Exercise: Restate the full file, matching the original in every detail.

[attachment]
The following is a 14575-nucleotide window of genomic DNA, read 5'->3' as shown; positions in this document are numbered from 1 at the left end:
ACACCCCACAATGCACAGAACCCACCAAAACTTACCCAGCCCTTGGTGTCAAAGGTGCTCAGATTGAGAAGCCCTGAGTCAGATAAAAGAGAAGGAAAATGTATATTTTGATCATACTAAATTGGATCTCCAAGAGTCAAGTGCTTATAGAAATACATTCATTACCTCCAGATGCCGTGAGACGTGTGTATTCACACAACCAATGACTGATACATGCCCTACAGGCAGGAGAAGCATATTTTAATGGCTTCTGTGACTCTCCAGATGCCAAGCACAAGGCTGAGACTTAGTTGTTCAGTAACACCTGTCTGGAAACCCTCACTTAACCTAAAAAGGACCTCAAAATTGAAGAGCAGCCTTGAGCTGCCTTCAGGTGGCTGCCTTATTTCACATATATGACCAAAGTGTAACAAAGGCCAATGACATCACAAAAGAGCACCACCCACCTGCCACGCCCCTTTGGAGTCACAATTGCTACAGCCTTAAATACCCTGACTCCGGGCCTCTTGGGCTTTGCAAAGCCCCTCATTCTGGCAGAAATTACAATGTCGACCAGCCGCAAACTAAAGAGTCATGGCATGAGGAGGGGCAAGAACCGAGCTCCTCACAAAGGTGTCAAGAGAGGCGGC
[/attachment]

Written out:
The following is a 14575-nucleotide window of genomic DNA, read 5'->3' as shown; positions in this document are numbered from 1 at the left end:
ACACCCCACAATGCACAGAACCCACCAAAACTTACCCAGCCCTTGGTGTCAAAGGTGCTCAGATTGAGAAGCCCTGAGTCAGATAAAAGAGAAGGAAAATGTATATTTTGATCATACTAAATTGGATCTCCAAGAGTCAAGTGCTTATAGAAATACATTCATTACCTCCAGATGCCGTGAGACGTGTGTATTCACACAACCAATGACTGATACATGCCCTACAGGCAGGAGAAGCATATTTTAATGGCTTCTGTGACTCTCCAGATGCCAAGCACAAGGCTGAGACTTAGTTGTTCAGTAACACCTGTCTGGAAACCCTCACTTAACCTAAAAAGGACCTCAAAATTGAAGAGCAGCCTTGAGCTGCCTTCAGGTGGCTGCCTTATTTCACATATATGACCAAAGTGTAACAAAGGCCAATGACATCACAAAAGAGCACCACCCACCTGCCACGCCCCTTTGGAGTCACAATTGCTACAGCCTTAAATACCCTGACTCCGGGCCTCTTGGGCTTTGCAAAGCCCCTCATTCTGGCAGAAATTACAATGTCGACCAGCCGCAAACTAAAGAGTCATGGCATGAGGAGGGGCAAGAACCGAGCTCCTCACAAAGGTGTCAAGAGAGGCGGC